1. I don't know how Olivia and David could have been any easier. They are accustomed to independence, happy to play on their own with Legos and puzzles, draw and color on blank pieces of paper, read, and ask politely for what they'd like to have -- like after breakfast toast with butter and jam for Olivia or, for David, toast with cinnamon and sugar. I hope they enjoyed their stay with us. I know the Deke and I appreciated their good manners and how they got along with each other so well.
2. Last night I started, and this morning I finished, a 55 minute documentary on Netflix, Fannie's Last Supper. In it, Chris Kimball and a team of cooks and other support staff work to recreate a 12-course Christmas dinner, described in Fannie Farmer's 1896 cookbook, The Boston Cooking-School Cookbook. They did all they could to recreate the conditions of late 19th century cooking, most notably cooking with a wood-fueled cast iron oven and stove. The documentary is a fascinating look not only at the history of cooking and of Fannie Farmer's biography and all that she contributed to cuisine in the USA, but also at late 19th century Boston's food culture and economy. Preparing and serving this 12-course meal was an arduous and sometimes brutal task, requiring about a year and a half of preparation and testing. Watching this team of cooks rise to the occasion and pull it off made for a superb program.
3. Well, I made a one-course dinner tonight using our gas stove and oven and using what I imagine is a contemporary recipe. I doubt that in the year 2110 a documentary will be made featuring a team of cooks working to recreate it. But -- it was good! I ventured, I think for the first time, into the realm of baked fish and fixed us tilapia with lemon, garlic, butter, parsley, and oregano served with a side of basmati rice and steamed broccoli. The recipe is here.
*For my own record, I also want to note that the Deke asked me I would make some baked tofu cubes for her daily lunch salad. I drained two blocks of tofu, cubed them, and marinated them in sesame oil, rice vinegar, soy sauce, minced ginger, minced garlic, and water for over a half an hour in the refrigerator. Then I baked the cubes. The recipe is here.
**I'd also like to note, for the sake of my memory, that I thoroughly enjoy The Washington Post's podcast Presidential. Lillian Cunningham, of the Post, undertook the immense task, leading up to Election Day 2016, of presenting a one hour feature each week on the career of each president, starting with George Washington and ending the series with a discussion of Donald Trump. She interviews different scholars and other research experts for each episode, people like David McCollough, Doris Kearns Goodwin, Bob Woodward and many others I had never heard of, trying to get at some essence of the character of each president and how he is regarded historically. (I haven't listened to the Donald Trump episode yet, but I imagine the conversation is built around trying to anticipate what to expect from him -- wouldn't you think?)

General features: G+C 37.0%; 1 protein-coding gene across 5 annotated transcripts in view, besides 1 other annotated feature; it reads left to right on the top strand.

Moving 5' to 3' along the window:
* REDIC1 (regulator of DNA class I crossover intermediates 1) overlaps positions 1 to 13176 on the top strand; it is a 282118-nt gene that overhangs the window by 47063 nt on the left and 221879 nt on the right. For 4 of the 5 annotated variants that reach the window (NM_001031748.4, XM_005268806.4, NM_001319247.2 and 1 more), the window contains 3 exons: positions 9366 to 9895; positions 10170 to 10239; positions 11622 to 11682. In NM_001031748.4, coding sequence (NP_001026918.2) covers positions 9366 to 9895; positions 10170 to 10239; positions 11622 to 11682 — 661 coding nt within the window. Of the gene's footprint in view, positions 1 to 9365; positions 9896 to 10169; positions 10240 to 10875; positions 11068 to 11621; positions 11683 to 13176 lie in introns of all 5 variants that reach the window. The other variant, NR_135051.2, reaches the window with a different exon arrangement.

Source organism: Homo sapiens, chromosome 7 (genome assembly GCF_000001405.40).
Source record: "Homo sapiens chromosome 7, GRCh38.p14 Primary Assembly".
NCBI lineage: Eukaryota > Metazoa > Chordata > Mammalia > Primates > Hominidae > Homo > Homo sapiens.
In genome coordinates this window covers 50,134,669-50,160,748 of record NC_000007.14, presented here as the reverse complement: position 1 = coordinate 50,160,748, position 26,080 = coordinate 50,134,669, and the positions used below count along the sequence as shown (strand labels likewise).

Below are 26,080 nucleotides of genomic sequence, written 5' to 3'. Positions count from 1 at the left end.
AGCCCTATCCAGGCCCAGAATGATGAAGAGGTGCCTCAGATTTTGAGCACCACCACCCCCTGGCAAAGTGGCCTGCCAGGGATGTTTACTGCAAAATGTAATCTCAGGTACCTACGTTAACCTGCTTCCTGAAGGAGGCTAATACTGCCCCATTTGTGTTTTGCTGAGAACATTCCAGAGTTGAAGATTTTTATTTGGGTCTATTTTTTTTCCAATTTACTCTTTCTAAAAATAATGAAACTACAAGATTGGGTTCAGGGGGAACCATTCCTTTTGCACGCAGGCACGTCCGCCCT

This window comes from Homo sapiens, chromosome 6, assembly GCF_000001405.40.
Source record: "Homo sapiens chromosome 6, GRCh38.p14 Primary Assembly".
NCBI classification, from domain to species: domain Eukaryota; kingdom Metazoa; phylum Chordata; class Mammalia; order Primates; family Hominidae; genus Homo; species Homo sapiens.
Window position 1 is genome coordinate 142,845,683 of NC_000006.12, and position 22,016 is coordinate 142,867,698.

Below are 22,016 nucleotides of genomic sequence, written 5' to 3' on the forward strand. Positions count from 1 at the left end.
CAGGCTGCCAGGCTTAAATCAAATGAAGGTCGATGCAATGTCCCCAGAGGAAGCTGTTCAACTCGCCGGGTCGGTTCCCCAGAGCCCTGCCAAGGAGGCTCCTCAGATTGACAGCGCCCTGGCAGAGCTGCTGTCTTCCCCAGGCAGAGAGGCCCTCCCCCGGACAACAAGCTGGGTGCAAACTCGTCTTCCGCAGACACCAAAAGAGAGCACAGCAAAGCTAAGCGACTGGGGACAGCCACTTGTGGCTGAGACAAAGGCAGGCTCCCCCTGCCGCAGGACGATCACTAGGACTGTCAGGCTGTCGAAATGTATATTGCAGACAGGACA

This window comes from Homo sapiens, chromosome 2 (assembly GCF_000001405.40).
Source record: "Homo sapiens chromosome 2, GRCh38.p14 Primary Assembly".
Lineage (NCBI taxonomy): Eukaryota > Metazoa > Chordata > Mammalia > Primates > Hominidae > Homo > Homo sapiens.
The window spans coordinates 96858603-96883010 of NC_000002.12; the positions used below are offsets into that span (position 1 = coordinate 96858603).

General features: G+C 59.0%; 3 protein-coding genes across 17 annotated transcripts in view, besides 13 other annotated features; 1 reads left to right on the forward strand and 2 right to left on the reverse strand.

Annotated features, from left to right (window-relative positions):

Four of the most memorable years of my life occurred from 1977-1981. I married my first wife. I worked as a chaplain's assistant at Whitworth College. I began my college teaching career in the fall of 1977. I traveled for three months in England, Wales, Scotland, and Denmark. I started graduate school.
This afternoon, I listened to the Presidential podcast examining Jimmy Carter. He was presented much as I remembered him: ambitious, headstrong, deeply committed to and guided by his faith, intelligent and intellectual, innovative, and deeply troubled, and certainly defeated, by the events that occurred and actions he took during his term. Listening to this podcast helped me not only relive key moments of our country's history, but brought back many personal memories, mostly happy, of my life at that time, and my gratitude for the great experiences and opportunities I had. The Carter podcast, "Keeping the Faith", is here.